MP reader has been recommended by many scientists as a convenient tool in coagulology studies (1997). The MP was prepared by the method described in Section 2.3 and subjected to analysis via MP reader at 595 nm. We have analyzed 96 samples at a time in a MP using MP reader by taking multiple observations of absorbance for each sample at time interval of 10–15 min up to 60 min. This enabled us to trace, compare, and interpret visually the kind of changes in absorbance taking place in the samples with time due to agglutination. The range of absorbance at 595 nm recorded for the analysis of lectins in the samples was 0–1.4 depicting strong positive to negative HA (Tables 1 and 2).
|Unaided eye vs camera eye||Unaided eye vs auto/absorbance|
|Samples tested||Undiluted sample||Positive control||Negative control||Undiluted sample||Strong positive control||Negative control|
Results taken (unaided eye vs camera eye) and trained technician vs absorbance taken by microplate reader (Unaided eye vs auto/absorbance) for the presence of plant lectins in undiluted sample/plant extract, positive control (gum Arabic) and negative control/blank (PBS).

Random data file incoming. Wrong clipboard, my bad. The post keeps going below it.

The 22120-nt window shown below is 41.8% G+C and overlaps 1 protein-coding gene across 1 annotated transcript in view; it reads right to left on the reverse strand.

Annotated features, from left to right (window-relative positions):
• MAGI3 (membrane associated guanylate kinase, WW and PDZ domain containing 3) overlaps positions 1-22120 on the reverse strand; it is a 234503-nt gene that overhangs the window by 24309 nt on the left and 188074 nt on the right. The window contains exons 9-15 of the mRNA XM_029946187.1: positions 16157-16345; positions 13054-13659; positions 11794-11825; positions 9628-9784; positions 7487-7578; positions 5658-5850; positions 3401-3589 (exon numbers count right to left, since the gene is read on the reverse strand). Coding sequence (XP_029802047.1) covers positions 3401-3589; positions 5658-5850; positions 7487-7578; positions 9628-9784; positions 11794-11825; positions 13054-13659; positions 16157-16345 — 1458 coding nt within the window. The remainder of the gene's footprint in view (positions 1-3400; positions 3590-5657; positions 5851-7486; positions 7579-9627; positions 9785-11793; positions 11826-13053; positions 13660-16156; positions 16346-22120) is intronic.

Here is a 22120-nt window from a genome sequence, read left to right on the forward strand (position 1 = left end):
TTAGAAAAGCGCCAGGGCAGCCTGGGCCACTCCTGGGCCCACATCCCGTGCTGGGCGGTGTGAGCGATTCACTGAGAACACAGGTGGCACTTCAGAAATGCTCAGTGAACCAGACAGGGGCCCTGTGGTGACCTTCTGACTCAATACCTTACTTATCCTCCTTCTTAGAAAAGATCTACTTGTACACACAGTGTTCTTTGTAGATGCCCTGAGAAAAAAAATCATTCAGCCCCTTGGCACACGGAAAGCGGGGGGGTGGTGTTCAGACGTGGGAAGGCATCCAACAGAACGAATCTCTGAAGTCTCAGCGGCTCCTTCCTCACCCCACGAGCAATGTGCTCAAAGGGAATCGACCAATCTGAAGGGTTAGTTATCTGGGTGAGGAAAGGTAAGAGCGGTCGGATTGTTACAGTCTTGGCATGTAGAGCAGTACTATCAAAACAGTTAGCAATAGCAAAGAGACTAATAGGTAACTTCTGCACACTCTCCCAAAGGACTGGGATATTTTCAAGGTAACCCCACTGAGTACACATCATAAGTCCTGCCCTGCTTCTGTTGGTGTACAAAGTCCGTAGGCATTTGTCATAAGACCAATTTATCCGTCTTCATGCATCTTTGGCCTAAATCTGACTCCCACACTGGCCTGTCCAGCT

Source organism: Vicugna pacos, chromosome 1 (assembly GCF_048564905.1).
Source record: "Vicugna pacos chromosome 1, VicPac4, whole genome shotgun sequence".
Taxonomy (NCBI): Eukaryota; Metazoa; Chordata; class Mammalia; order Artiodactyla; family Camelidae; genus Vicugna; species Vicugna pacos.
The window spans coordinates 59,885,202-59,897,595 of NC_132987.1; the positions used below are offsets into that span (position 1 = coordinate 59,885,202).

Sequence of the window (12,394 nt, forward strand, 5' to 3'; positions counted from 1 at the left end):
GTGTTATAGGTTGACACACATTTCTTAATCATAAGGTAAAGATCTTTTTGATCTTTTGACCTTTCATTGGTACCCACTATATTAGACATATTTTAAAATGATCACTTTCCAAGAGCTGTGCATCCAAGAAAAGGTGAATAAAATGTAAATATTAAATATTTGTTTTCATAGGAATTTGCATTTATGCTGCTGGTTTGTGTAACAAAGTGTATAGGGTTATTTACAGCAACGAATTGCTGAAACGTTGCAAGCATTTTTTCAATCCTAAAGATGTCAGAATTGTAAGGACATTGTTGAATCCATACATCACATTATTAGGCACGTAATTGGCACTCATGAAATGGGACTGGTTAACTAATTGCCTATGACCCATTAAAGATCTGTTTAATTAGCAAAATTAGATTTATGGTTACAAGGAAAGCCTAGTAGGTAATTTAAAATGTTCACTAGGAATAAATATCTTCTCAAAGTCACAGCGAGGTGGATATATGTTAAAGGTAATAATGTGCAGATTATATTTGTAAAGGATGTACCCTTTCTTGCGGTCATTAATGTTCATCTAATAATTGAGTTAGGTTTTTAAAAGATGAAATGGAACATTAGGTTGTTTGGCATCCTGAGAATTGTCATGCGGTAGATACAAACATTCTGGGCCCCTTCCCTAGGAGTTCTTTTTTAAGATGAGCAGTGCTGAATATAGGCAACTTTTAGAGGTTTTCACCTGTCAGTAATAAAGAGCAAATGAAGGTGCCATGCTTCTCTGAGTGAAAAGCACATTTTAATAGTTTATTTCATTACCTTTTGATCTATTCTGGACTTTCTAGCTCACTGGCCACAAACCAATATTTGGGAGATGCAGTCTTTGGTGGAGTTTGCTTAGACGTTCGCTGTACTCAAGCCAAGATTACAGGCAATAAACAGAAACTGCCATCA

|Unaided eye vs camera eye||Unaided eye vs auto (absorbance)|
|Absorbance range||Depends on the concentration of phytoagglutinins, strong positive (0.25–0.65), moderate to weak positive (0.65–0.95), and negative (0.98–1.4)|
3.3 Standard curve
For the ease of comparison, standardization, and interpretation of the visual observation and results taken by MP reader, Arabic gum was taken as strong positive control and simple PBS solution was taken as negative control.
As the results of positive control and negative control were 100% reproducible both visually and via MP reader, thus these were taken as standard and the standard curve was established to find out the titer of unknown samples. The mean absorbance values (0.3–0.6) of positive control (Arabic gum) were taken and plotted against the highest possible titer value (2,048). Similarly, the mean absorbance values (0.9–1.4) of the negative control (PBS) were taken and plotted against the lowest possible titer value (0) as shown in Figures 3 and 4. This standard curve can be used to easily interpret the presence as well as concentration (titer) of unknown lectins in the sample by simply comparing its absorbance value (Figures 1–4). Closer the absorbance values to the positive control, greater is the possibility that the sample contains high concentration of Phyto-agglutinins and vice versa. Similarly, its concentration can be interpreted accordingly if the experts for visual observation are not available.